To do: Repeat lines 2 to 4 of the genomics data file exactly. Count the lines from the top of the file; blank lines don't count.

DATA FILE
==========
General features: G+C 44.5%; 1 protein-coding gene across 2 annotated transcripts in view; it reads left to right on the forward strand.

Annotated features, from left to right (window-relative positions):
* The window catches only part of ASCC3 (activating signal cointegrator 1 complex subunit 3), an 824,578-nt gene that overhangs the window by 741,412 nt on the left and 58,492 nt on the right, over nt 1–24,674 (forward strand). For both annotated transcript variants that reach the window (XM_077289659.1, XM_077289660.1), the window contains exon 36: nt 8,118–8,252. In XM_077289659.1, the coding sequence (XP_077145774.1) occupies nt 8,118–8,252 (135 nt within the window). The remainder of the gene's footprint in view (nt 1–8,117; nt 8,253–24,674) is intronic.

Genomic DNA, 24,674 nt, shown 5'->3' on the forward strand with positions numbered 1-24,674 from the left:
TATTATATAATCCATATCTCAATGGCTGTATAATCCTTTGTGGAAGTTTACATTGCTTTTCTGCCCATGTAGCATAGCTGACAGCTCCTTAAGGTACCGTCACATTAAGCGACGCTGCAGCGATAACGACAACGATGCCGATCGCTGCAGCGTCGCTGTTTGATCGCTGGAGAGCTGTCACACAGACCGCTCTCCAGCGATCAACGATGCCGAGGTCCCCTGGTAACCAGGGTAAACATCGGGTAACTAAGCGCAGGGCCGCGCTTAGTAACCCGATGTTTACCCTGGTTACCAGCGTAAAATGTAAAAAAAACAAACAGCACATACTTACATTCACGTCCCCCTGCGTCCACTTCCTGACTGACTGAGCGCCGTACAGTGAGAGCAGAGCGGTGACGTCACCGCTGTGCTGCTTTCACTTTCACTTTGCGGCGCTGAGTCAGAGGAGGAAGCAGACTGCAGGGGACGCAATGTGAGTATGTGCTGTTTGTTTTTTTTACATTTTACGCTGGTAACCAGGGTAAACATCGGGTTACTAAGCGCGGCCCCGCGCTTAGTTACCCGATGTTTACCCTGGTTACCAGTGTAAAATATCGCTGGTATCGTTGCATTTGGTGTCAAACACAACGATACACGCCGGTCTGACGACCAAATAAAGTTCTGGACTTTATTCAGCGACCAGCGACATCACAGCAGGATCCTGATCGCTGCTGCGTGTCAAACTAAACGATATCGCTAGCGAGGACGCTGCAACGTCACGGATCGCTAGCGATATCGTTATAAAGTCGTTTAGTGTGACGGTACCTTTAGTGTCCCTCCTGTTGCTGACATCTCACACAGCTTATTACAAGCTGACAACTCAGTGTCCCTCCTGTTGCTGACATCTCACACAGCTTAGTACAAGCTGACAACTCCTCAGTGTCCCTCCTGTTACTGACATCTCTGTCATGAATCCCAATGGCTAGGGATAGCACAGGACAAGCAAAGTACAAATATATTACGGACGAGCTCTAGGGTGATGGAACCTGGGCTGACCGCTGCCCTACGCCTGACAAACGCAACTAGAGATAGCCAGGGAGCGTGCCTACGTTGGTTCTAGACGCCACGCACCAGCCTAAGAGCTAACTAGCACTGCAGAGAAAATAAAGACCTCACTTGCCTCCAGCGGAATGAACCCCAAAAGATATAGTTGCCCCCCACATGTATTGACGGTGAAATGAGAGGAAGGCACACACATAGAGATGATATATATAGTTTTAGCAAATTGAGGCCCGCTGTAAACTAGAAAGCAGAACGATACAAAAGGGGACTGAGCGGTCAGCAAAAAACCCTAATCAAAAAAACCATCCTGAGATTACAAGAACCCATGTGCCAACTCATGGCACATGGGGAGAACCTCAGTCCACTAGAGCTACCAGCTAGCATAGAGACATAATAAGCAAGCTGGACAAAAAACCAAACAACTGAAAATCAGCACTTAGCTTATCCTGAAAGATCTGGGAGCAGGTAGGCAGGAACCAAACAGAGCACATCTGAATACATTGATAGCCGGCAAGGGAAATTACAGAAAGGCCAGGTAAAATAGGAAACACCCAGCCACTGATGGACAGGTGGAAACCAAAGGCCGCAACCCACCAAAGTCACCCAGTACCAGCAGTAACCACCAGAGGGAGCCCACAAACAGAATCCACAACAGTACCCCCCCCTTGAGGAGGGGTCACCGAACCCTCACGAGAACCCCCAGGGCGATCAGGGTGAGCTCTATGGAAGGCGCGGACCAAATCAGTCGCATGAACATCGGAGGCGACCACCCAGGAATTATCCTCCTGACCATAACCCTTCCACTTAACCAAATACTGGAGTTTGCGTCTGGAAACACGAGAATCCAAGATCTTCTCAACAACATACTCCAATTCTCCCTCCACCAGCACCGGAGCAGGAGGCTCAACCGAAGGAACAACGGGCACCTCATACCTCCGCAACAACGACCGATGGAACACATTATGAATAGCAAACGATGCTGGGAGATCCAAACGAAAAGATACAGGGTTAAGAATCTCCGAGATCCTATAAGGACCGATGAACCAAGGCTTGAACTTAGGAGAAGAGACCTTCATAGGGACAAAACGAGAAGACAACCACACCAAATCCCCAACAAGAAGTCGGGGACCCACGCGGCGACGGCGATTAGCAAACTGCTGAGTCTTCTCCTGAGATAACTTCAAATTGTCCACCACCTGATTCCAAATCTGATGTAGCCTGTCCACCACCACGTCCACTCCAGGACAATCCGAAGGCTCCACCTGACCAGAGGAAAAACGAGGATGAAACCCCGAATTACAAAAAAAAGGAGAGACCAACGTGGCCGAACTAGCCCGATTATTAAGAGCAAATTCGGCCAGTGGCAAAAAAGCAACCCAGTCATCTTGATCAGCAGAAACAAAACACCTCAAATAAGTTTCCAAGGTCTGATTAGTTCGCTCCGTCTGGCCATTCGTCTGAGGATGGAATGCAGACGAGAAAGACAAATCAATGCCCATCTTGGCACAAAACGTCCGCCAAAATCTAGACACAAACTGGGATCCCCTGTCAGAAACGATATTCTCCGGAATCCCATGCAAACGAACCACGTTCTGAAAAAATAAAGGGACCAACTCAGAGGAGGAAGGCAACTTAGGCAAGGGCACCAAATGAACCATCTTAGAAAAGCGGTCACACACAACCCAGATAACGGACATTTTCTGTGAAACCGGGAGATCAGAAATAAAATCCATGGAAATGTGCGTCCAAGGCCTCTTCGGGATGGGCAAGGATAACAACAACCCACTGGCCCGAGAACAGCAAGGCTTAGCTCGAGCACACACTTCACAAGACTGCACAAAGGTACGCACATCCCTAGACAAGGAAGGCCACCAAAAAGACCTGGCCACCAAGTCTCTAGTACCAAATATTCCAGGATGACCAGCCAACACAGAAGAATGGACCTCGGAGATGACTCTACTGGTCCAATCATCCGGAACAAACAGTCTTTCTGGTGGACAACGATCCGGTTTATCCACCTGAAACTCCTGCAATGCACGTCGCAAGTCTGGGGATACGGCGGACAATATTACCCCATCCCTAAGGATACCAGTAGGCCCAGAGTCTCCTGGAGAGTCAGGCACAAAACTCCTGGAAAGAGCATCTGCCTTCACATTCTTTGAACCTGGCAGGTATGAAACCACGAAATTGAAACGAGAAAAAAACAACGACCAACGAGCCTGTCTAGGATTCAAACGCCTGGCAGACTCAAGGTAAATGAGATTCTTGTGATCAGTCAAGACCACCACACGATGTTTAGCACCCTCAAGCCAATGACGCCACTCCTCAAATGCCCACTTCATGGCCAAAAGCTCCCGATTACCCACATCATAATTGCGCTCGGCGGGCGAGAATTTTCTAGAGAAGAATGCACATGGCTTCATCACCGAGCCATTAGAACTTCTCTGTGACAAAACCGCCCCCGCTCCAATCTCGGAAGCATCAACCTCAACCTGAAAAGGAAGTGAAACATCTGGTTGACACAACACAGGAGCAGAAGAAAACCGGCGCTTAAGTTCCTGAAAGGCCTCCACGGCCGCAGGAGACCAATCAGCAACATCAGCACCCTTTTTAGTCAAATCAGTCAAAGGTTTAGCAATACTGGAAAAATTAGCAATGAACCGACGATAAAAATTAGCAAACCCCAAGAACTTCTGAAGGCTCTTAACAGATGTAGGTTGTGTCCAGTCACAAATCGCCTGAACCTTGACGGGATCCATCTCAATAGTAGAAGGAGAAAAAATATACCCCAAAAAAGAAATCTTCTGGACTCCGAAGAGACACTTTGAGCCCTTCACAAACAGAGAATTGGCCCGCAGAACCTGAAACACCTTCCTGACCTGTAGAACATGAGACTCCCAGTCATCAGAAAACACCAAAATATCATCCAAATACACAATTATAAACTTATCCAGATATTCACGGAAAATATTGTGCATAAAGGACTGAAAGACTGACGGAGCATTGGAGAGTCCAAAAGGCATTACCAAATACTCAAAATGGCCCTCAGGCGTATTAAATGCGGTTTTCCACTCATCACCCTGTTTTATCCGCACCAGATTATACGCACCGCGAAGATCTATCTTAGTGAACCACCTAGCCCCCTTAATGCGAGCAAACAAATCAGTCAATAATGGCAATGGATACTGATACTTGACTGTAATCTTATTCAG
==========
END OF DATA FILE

Annotated features, from left to right (window-relative positions):
* The window catches only part of ASCC3 (activating signal cointegrator 1 complex subunit 3), an 824,578-nt gene that overhangs the window by 741,412 nt on the left and 58,492 nt on the right, over nt 1–24,674 (forward strand). For both annotated transcript variants that reach the window (XM_077289659.1, XM_077289660.1), the window contains exon 36: nt 8,118–8,252. In XM_077289659.1, the coding sequence (XP_077145774.1) occupies nt 8,118–8,252 (135 nt within the window). The remainder of the gene's footprint in view (nt 1–8,117; nt 8,253–24,674) is intronic.

Genomic DNA, 24,674 nt, shown 5'->3' on the forward strand with positions numbered 1-24,674 from the left: